The Frocess Bowls are part of my ongoing exploration of the area that sits within the horizon surrounding my home and studio. They are named after the Frocess (fraw-cess) townland which straddles the main road leading to the north coast.
Each small bowl echoes the glint from a pool of water lying in the cool depths of a peat bog. The peat used for the bases was cut using the spades I made for the Film Makers project. The silver has been shaped using my farm-found formers – repurposed objects which impart textures from the landscape.
Sterling Silver, hallmarked at the London Assay Office, presented in a matt black gift box.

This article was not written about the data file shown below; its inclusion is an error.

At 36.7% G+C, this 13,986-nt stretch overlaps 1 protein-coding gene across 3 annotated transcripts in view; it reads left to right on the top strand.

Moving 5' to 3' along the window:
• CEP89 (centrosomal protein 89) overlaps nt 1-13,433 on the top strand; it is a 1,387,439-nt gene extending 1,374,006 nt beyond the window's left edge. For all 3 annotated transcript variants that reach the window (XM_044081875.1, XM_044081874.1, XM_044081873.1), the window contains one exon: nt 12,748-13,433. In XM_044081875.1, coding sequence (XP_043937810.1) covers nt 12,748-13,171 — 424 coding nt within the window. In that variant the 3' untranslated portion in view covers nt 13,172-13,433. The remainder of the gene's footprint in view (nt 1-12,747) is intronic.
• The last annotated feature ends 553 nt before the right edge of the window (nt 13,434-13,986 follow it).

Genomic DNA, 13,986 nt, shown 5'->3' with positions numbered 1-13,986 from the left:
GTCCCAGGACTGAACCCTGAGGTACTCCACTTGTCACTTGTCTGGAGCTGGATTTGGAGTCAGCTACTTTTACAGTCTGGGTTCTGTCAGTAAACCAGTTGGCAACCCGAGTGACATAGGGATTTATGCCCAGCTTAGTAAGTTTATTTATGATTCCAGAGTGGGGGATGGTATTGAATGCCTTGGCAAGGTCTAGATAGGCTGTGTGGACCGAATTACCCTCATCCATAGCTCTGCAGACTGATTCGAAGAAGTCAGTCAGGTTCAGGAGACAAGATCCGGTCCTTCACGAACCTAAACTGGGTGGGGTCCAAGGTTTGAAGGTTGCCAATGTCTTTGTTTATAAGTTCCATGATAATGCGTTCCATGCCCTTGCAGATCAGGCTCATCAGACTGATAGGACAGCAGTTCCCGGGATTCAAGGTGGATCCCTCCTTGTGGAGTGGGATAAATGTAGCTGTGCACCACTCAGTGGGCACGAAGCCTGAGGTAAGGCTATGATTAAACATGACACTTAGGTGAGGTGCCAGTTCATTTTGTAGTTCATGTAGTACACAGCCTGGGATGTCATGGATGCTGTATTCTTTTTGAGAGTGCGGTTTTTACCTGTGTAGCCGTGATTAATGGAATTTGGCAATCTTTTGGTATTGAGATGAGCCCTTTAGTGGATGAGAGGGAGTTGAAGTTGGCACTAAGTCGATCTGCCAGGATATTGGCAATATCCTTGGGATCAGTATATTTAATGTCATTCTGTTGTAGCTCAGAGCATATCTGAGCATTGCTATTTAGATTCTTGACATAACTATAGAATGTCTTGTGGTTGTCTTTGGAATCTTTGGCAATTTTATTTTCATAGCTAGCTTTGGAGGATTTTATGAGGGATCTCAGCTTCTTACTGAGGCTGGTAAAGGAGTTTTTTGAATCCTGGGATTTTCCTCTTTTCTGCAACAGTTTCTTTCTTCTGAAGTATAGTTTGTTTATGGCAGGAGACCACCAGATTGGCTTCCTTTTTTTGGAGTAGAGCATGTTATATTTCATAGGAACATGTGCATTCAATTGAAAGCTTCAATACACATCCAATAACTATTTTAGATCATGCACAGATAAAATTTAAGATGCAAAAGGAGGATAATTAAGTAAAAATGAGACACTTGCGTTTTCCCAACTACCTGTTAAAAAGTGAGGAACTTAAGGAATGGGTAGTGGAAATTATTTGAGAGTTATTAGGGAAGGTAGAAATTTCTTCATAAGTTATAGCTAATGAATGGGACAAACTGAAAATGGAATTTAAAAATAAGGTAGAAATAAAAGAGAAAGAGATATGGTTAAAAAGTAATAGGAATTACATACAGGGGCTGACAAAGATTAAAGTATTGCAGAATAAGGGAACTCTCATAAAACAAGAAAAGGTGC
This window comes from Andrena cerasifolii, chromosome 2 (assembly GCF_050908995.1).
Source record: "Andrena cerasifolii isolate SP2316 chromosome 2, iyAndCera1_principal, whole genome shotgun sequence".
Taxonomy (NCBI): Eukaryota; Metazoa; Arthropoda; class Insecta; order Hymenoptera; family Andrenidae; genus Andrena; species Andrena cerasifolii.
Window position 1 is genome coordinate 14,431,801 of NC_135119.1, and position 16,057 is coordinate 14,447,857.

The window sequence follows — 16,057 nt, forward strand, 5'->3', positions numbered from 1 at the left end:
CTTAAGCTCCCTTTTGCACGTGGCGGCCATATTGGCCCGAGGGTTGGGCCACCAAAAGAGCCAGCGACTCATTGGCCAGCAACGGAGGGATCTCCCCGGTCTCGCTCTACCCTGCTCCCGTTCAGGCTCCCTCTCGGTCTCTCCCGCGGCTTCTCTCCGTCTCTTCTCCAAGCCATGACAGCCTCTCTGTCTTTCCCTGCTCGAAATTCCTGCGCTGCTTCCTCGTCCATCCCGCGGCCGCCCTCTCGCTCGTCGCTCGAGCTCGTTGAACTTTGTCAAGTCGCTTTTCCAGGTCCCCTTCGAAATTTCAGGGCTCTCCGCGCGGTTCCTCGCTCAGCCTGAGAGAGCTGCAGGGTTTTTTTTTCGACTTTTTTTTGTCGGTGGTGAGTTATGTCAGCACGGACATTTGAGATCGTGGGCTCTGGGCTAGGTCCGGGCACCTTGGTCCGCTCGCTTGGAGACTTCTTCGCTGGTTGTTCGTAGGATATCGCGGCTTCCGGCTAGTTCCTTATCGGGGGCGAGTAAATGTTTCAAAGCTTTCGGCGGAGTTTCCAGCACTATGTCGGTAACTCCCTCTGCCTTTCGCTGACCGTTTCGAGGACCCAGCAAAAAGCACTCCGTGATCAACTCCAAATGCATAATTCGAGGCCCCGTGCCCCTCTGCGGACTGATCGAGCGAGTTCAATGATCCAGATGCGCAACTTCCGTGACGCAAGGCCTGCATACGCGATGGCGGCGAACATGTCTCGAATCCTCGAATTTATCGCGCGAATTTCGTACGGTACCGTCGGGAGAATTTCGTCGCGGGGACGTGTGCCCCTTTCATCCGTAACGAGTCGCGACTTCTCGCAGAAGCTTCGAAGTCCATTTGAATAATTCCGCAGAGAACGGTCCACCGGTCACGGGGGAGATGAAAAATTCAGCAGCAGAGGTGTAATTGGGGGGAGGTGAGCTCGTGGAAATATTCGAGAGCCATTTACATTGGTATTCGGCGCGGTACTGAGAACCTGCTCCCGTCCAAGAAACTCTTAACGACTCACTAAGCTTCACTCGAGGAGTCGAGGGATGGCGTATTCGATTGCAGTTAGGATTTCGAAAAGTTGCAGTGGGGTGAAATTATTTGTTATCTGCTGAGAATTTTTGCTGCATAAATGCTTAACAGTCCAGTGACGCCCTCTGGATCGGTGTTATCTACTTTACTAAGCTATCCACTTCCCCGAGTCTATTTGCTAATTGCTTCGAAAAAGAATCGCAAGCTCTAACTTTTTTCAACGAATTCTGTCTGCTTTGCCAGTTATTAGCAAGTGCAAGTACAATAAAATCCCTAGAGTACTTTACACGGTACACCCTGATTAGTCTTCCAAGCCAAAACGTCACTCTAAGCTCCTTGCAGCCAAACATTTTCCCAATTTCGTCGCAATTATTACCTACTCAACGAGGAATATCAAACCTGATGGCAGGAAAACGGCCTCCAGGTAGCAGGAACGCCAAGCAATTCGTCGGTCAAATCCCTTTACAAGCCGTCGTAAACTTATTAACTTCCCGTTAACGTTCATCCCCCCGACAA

Available in three sizes, click on an image below for details:
I live in a wide valley patchworked by fields and bogs, defined by a network of hedges draped over the gentle sweep of drumlins. Over the past few years this agricultural landscape, bounded by the Garron Plateau to the east and Long Mountain to the west, has become the focus of my practice.
The townland of The Frocess is a strip of fertile land between two bogs, the larger of which is crossed by the A26. When I first moved back to NI, a major road project upgraded the A26 to a dual carriageway. Archaeologists documenting the area before the new dual carriageway was built found material from 9000BC, so this valley turns out to be the location of the oldest inland settlements known in Ireland.